A lover of German food, forestry, and all things Hyde Park, Hans Morsbach (M.B.A. ’61), who bought and developed the now-famous Medici Restaurant, died May 6 at Northwestern Hospital at the age of 78. He died from complications from a stroke following surgery.
He bought the restaurant in 1964 for $1,600 on a whim and without any long-term visions for the restaurant.
Now, the servers wear shirts touting “Obama eats here.” The proof is literally on the walls—Malia Obama left her signature upstairs among those of thousands of University students and visitors.
Though the Medici restaurant has become a classic Hyde Park institution for University students and Hyde Park passersby alike, Jake Spicer (A.B. ’97), manager of The Pub and Morsbach’s long-time business partner and friend, describes Morsbach’s relationship with the University as “love/hate.”
“He liked his experience at the business school and thought very highly of the academics,” Spicer said. “But he never felt like an insider with the University administration. That pained him as an alumnus and a resident of Hyde Park.”
Nevertheless, the graffitied furniture, walls, and surfaces of the restaurant reflect Morsbach’s legacy at the University.
Though born in Kaiserslautern, Germany, Morsbach raised his family with his wife Kathy on Harper Avenue, sending both of their children to Ray Elementary and championing the preservation of Promontory Point, among other Hyde Park causes.
“He was a champion for the downtrodden everywhere,” Spicer said.
Morsbach also loved spending time on his farm in Wisconsin, where he planted hundreds of thousands of trees to foster his love of forestry. He published the book Common Sense Forestry in 2003, and his love of art and nature is reflected at the Med.
“He helped make every piece of furniture in the restaurant, as well as handpick each piece of art,” Kirsten Esterley, manager of the Medici Restaurant, said. “The Indian temple guard especially reflects his impact on the restaurant. It took forever to get here from a Frankfurt antique store, but it’s here now and has been rotating once every hour.”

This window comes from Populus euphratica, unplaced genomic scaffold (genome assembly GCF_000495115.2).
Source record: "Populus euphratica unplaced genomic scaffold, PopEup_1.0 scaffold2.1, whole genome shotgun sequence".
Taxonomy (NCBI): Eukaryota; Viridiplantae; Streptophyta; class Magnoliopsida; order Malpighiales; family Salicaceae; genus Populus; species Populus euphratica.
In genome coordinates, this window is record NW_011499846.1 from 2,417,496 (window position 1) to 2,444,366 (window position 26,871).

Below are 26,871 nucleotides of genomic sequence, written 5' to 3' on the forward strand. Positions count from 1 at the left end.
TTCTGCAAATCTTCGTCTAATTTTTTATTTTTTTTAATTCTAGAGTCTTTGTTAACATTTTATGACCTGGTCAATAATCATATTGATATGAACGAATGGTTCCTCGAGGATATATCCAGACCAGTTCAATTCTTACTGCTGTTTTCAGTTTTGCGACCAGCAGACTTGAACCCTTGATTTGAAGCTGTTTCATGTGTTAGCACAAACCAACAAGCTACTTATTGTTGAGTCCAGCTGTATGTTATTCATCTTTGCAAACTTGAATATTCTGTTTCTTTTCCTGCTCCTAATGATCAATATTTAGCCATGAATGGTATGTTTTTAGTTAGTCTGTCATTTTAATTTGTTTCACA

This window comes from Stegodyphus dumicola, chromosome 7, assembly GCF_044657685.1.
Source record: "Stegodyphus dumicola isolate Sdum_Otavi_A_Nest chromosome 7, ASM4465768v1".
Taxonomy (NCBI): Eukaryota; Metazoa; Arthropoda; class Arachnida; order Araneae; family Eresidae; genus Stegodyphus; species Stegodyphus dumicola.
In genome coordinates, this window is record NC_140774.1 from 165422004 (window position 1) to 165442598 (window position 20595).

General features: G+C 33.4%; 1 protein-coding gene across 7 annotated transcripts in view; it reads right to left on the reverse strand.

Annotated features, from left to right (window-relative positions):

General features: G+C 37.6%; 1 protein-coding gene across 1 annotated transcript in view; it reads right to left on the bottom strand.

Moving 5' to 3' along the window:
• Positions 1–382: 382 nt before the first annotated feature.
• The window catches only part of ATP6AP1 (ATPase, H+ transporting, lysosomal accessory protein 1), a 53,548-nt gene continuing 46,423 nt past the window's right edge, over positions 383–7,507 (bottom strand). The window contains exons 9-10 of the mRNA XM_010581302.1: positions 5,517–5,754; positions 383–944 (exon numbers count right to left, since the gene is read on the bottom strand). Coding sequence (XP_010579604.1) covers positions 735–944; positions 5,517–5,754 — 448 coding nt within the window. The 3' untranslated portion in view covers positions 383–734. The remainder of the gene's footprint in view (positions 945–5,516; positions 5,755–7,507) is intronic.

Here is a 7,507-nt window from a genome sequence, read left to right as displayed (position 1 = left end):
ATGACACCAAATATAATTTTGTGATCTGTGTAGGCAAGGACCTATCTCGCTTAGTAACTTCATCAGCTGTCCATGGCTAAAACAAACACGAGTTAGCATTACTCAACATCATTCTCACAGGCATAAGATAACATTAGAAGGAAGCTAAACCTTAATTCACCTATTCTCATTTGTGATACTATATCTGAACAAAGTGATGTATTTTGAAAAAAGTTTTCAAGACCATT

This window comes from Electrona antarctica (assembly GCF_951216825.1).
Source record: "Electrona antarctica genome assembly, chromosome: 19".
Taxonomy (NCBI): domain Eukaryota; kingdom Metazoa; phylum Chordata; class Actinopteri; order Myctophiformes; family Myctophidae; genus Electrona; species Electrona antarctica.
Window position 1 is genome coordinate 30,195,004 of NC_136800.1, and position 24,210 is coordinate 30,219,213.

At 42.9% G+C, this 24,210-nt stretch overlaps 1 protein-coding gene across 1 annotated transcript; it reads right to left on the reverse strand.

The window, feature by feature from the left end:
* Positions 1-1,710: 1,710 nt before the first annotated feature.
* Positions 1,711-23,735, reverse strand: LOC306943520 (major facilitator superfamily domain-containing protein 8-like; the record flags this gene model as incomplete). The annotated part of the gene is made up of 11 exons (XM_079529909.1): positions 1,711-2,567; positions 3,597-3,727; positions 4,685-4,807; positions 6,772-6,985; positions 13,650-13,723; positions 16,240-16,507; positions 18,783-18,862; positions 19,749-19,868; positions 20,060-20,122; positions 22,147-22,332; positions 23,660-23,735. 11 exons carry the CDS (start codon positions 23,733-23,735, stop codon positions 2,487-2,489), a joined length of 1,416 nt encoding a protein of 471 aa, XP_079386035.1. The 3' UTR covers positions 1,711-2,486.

According to his son Paul, he was a man who was never afraid to take chances
His wife Kathy said he was a good husband and a great father. To Esterley, he was a man whose personal integrity and ethical business practices inspired her own business practices.
“He was definitely a character,” Esterley said. “He stood at 6’3” and had no filter. He said exactly what he wanted, and though not everyone agreed with his politics, he always came from a good place and wanted the best for his customers, his workers, his family, and friends.”
Throughout his life, Morsbach’s booming personality and voice never faltered. “For example, he was arrested in his earlier years for protesting against the Rosenberg trials in the ’60s,” Spicer said. “A lot of people have a couple of good years, but Hans had 50. That’s the kind of guy he was.”
In addition to his wife Kathy and son Paul, he is survived by his daughter Sarah Morsbach Honaker, brother Paul, and a one-year-old granddaughter.